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post #123 of 271 (permalink) Old 06-16-2019, 05:25 AM Thread Starter
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I understand the demarcation for high KH is around 5; my water is 8dGH and 6.7 dKH. Is cutting tapwater with RO/DI water the only option for reducing the KH?

I think there are slow ways to do it but I'm not experienced here. I use RO water.

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Hi @Ddrizzle,

Osmocote Plus is time released based upon temperature, the higher the temperature the more nutrients that are released; at 70 degrees it supposedly lasts 5-6 months in soil, at 80 degrees then 4-5 months. However that is in soil, not water. To my mind the best way to monitor how long it remains effective would be plant growth, when it tapers off it needs to be replenished. In the low tech, low light, high CEC tank I inserted six (6) Osmocote Plus 00 gel capsules. When growth slows I will add more capsules, again pushing them down all the way to the bottom of the tank.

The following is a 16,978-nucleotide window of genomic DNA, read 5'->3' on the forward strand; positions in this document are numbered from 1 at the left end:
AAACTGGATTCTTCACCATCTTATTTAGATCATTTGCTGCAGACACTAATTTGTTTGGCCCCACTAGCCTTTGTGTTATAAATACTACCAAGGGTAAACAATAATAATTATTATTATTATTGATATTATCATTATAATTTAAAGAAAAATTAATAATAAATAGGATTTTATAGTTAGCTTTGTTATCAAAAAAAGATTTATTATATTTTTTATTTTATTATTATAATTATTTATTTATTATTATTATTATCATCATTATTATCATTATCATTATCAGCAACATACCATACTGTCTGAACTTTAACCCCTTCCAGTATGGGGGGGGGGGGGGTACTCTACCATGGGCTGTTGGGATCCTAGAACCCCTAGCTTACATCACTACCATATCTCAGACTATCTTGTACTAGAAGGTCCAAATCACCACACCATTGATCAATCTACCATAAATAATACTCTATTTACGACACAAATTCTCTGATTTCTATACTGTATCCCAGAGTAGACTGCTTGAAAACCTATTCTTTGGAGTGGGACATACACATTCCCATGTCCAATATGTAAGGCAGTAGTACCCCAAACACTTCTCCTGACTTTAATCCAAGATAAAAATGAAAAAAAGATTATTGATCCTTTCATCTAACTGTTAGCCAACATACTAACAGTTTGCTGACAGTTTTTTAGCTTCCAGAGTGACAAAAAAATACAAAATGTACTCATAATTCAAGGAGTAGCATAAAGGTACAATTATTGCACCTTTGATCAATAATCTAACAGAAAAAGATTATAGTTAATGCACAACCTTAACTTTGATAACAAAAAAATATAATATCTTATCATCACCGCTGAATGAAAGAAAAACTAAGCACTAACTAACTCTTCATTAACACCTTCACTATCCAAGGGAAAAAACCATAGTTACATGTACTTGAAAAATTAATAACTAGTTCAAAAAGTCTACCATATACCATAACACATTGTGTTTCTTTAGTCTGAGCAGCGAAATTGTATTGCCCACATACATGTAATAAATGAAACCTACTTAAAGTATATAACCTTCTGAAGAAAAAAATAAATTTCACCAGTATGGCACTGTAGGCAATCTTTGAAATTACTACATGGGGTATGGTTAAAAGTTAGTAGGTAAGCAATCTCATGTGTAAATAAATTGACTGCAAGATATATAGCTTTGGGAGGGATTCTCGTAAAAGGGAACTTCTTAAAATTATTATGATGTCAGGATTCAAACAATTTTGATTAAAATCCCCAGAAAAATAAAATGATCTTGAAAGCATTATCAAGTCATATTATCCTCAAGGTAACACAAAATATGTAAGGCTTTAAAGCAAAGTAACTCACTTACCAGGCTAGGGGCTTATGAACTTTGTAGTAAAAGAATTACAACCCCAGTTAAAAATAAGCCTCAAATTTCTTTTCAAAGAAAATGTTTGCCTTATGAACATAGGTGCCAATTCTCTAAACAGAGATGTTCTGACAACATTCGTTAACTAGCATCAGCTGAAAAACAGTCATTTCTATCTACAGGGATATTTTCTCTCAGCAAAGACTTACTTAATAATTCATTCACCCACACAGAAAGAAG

I have also been monitoring for ammonia since over 50% of the available nitrogen in Osmocote Plus is in the form or ammonia. The ammonia level was 1.0 ppm for the first week or so however it dropped down to 0.25 ppm a few weeks ago. I will re-test ammonia levels tomorrow.
So I guess my question is for the experienced players here: is this a new or novel idea, or has it been a thing? How were people surviving before aquasoil and osmocote? Solely off of dosing the water column?